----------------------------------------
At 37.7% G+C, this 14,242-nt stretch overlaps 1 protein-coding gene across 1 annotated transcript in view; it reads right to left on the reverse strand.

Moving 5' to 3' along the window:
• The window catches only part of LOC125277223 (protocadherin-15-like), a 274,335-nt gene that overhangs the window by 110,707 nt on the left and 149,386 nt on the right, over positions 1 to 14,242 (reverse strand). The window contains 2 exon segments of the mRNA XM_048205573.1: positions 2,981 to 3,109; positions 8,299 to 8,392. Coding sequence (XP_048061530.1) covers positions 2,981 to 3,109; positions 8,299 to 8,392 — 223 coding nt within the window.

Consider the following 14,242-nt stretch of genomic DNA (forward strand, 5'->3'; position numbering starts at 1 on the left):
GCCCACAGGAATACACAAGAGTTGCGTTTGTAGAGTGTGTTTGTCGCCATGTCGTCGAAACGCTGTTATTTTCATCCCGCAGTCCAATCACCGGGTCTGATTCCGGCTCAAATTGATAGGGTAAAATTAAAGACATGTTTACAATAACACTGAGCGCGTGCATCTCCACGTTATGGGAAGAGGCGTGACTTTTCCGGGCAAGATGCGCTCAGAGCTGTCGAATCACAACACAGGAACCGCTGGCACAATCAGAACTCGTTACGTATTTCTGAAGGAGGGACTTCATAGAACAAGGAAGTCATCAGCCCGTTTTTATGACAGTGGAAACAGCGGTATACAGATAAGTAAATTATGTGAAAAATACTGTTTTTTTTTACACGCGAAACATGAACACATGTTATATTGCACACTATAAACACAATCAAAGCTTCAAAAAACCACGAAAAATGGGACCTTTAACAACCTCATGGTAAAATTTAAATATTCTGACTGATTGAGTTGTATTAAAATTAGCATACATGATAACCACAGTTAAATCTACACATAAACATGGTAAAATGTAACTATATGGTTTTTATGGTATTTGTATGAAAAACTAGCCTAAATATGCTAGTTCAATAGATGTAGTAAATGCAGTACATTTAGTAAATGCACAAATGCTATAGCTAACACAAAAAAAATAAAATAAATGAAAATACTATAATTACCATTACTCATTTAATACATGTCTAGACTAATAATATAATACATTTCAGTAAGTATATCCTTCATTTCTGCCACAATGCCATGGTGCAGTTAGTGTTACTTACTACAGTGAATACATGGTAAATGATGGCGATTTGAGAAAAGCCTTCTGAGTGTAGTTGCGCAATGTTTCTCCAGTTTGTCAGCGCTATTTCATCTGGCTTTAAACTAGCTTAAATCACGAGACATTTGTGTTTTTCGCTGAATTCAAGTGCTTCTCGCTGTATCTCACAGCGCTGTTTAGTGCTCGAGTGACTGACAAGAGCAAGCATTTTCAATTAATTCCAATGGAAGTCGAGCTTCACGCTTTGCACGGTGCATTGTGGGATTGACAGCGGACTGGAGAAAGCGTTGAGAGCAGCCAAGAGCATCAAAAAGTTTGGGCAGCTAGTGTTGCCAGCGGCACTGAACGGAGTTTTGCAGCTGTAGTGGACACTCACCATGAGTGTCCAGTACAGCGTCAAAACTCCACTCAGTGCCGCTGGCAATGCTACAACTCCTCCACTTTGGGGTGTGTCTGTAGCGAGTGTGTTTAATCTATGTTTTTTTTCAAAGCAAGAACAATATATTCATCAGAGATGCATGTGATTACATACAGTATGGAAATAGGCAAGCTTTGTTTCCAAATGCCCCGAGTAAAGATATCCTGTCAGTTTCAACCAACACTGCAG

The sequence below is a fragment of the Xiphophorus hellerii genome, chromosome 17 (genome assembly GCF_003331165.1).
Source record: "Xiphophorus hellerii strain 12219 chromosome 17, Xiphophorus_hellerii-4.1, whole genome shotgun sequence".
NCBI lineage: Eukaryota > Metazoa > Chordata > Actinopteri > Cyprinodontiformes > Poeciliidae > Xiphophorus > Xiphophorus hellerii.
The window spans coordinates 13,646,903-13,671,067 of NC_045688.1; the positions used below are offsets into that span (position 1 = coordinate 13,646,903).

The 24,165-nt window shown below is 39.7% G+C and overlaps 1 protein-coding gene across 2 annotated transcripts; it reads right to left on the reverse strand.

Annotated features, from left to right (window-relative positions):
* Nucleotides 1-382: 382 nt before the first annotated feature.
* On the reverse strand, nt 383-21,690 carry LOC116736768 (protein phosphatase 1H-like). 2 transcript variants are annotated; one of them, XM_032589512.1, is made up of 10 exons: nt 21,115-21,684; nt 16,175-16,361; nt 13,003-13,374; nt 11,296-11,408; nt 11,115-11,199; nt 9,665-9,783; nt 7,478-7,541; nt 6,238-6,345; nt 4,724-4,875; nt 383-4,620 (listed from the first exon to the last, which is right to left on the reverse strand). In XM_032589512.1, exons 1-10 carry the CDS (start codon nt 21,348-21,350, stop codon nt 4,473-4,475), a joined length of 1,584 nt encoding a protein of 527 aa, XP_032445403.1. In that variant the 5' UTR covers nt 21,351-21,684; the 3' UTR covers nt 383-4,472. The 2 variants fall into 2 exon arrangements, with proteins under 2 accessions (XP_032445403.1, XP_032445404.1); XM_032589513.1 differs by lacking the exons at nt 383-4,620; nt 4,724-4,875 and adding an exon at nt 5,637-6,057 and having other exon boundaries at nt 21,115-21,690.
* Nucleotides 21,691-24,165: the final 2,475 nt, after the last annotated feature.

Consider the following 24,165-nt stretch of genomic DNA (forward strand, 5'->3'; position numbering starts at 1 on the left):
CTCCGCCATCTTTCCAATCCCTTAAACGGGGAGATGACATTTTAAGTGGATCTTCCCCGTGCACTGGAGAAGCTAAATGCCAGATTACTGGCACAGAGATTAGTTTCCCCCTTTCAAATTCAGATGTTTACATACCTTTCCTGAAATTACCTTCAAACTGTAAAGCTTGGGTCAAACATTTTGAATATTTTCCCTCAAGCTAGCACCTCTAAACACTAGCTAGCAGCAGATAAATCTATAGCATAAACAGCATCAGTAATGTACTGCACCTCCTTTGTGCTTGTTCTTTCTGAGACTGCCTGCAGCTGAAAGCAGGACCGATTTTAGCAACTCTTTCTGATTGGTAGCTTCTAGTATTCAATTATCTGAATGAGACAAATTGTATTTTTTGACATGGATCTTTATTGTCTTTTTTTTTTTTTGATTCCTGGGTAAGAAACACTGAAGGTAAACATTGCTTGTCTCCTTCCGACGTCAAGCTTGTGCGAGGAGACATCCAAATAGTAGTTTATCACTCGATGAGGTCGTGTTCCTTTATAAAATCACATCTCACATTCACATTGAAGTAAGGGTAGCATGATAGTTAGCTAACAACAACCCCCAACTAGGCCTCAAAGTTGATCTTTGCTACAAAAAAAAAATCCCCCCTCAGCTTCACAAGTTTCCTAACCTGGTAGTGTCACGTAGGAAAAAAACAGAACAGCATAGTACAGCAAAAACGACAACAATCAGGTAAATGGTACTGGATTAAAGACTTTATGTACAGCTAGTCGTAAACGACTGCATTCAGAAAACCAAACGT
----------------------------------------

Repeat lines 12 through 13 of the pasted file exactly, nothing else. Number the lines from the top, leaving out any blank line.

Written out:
* Nucleotides 1-382: 382 nt before the first annotated feature.
* On the reverse strand, nt 383-21,690 carry LOC116736768 (protein phosphatase 1H-like). 2 transcript variants are annotated; one of them, XM_032589512.1, is made up of 10 exons: nt 21,115-21,684; nt 16,175-16,361; nt 13,003-13,374; nt 11,296-11,408; nt 11,115-11,199; nt 9,665-9,783; nt 7,478-7,541; nt 6,238-6,345; nt 4,724-4,875; nt 383-4,620 (listed from the first exon to the last, which is right to left on the reverse strand). In XM_032589512.1, exons 1-10 carry the CDS (start codon nt 21,348-21,350, stop codon nt 4,473-4,475), a joined length of 1,584 nt encoding a protein of 527 aa, XP_032445403.1. In that variant the 5' UTR covers nt 21,351-21,684; the 3' UTR covers nt 383-4,472. The 2 variants fall into 2 exon arrangements, with proteins under 2 accessions (XP_032445403.1, XP_032445404.1); XM_032589513.1 differs by lacking the exons at nt 383-4,620; nt 4,724-4,875 and adding an exon at nt 5,637-6,057 and having other exon boundaries at nt 21,115-21,690.